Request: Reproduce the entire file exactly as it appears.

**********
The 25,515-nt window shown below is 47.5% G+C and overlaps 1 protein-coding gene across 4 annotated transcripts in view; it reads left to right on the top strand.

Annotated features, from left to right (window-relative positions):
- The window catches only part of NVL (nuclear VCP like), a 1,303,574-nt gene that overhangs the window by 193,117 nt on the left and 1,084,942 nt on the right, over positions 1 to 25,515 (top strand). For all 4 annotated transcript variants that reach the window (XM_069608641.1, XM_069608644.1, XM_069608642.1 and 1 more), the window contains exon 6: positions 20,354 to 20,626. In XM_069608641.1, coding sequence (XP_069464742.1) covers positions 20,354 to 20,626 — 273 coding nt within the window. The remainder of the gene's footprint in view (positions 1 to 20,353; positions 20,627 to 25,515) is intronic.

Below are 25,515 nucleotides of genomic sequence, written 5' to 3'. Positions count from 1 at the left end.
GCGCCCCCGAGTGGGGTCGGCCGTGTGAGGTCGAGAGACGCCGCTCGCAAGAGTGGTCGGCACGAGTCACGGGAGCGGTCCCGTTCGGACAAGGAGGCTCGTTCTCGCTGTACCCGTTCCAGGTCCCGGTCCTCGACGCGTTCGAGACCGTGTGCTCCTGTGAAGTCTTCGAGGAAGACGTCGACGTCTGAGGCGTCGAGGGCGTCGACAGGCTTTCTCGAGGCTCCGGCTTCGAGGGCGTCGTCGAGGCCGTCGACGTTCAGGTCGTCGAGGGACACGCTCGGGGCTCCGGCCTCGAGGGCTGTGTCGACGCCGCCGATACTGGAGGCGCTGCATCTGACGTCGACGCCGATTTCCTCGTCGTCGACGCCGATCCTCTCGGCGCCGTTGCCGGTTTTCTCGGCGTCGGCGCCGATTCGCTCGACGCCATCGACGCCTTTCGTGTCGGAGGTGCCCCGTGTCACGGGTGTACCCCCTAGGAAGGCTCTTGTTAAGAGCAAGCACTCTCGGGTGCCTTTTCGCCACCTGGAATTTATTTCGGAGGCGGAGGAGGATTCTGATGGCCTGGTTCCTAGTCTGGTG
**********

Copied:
The 25,515-nt window shown below is 47.5% G+C and overlaps 1 protein-coding gene across 4 annotated transcripts in view; it reads left to right on the top strand.

Annotated features, from left to right (window-relative positions):
- The window catches only part of NVL (nuclear VCP like), a 1,303,574-nt gene that overhangs the window by 193,117 nt on the left and 1,084,942 nt on the right, over positions 1 to 25,515 (top strand). For all 4 annotated transcript variants that reach the window (XM_069608641.1, XM_069608644.1, XM_069608642.1 and 1 more), the window contains exon 6: positions 20,354 to 20,626. In XM_069608641.1, coding sequence (XP_069464742.1) covers positions 20,354 to 20,626 — 273 coding nt within the window. The remainder of the gene's footprint in view (positions 1 to 20,353; positions 20,627 to 25,515) is intronic.

Below are 25,515 nucleotides of genomic sequence, written 5' to 3'. Positions count from 1 at the left end.
GCGCCCCCGAGTGGGGTCGGCCGTGTGAGGTCGAGAGACGCCGCTCGCAAGAGTGGTCGGCACGAGTCACGGGAGCGGTCCCGTTCGGACAAGGAGGCTCGTTCTCGCTGTACCCGTTCCAGGTCCCGGTCCTCGACGCGTTCGAGACCGTGTGCTCCTGTGAAGTCTTCGAGGAAGACGTCGACGTCTGAGGCGTCGAGGGCGTCGACAGGCTTTCTCGAGGCTCCGGCTTCGAGGGCGTCGTCGAGGCCGTCGACGTTCAGGTCGTCGAGGGACACGCTCGGGGCTCCGGCCTCGAGGGCTGTGTCGACGCCGCCGATACTGGAGGCGCTGCATCTGACGTCGACGCCGATTTCCTCGTCGTCGACGCCGATCCTCTCGGCGCCGTTGCCGGTTTTCTCGGCGTCGGCGCCGATTCGCTCGACGCCATCGACGCCTTTCGTGTCGGAGGTGCCCCGTGTCACGGGTGTACCCCCTAGGAAGGCTCTTGTTAAGAGCAAGCACTCTCGGGTGCCTTTTCGCCACCTGGAATTTATTTCGGAGGCGGAGGAGGATTCTGATGGCCTGGTTCCTAGTCTGGTG